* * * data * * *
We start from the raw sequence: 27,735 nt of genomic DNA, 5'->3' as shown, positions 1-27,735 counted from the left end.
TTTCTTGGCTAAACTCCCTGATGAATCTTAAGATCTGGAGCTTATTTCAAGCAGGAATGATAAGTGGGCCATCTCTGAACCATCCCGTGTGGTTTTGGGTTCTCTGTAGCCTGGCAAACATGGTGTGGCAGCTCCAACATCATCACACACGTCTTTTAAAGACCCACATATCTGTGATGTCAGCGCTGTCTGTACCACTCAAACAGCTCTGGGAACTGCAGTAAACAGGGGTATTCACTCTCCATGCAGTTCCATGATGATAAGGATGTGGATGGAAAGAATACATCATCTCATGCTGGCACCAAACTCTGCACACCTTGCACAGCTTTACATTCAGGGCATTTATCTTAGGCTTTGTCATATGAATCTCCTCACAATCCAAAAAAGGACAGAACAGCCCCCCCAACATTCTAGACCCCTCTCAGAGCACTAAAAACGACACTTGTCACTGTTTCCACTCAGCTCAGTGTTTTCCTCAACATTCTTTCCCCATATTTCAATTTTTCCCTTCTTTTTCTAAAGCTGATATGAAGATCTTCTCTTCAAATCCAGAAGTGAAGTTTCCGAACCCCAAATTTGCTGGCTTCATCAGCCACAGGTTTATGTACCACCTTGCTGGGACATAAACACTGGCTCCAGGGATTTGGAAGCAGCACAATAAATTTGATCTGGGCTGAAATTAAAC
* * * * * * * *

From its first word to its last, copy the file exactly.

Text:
We start from the raw sequence: 27,735 nt of genomic DNA, 5'->3' as shown, positions 1-27,735 counted from the left end.
TTTCTTGGCTAAACTCCCTGATGAATCTTAAGATCTGGAGCTTATTTCAAGCAGGAATGATAAGTGGGCCATCTCTGAACCATCCCGTGTGGTTTTGGGTTCTCTGTAGCCTGGCAAACATGGTGTGGCAGCTCCAACATCATCACACACGTCTTTTAAAGACCCACATATCTGTGATGTCAGCGCTGTCTGTACCACTCAAACAGCTCTGGGAACTGCAGTAAACAGGGGTATTCACTCTCCATGCAGTTCCATGATGATAAGGATGTGGATGGAAAGAATACATCATCTCATGCTGGCACCAAACTCTGCACACCTTGCACAGCTTTACATTCAGGGCATTTATCTTAGGCTTTGTCATATGAATCTCCTCACAATCCAAAAAAGGACAGAACAGCCCCCCCAACATTCTAGACCCCTCTCAGAGCACTAAAAACGACACTTGTCACTGTTTCCACTCAGCTCAGTGTTTTCCTCAACATTCTTTCCCCATATTTCAATTTTTCCCTTCTTTTTCTAAAGCTGATATGAAGATCTTCTCTTCAAATCCAGAAGTGAAGTTTCCGAACCCCAAATTTGCTGGCTTCATCAGCCACAGGTTTATGTACCACCTTGCTGGGACATAAACACTGGCTCCAGGGATTTGGAAGCAGCACAATAAATTTGATCTGGGCTGAAATTAAAC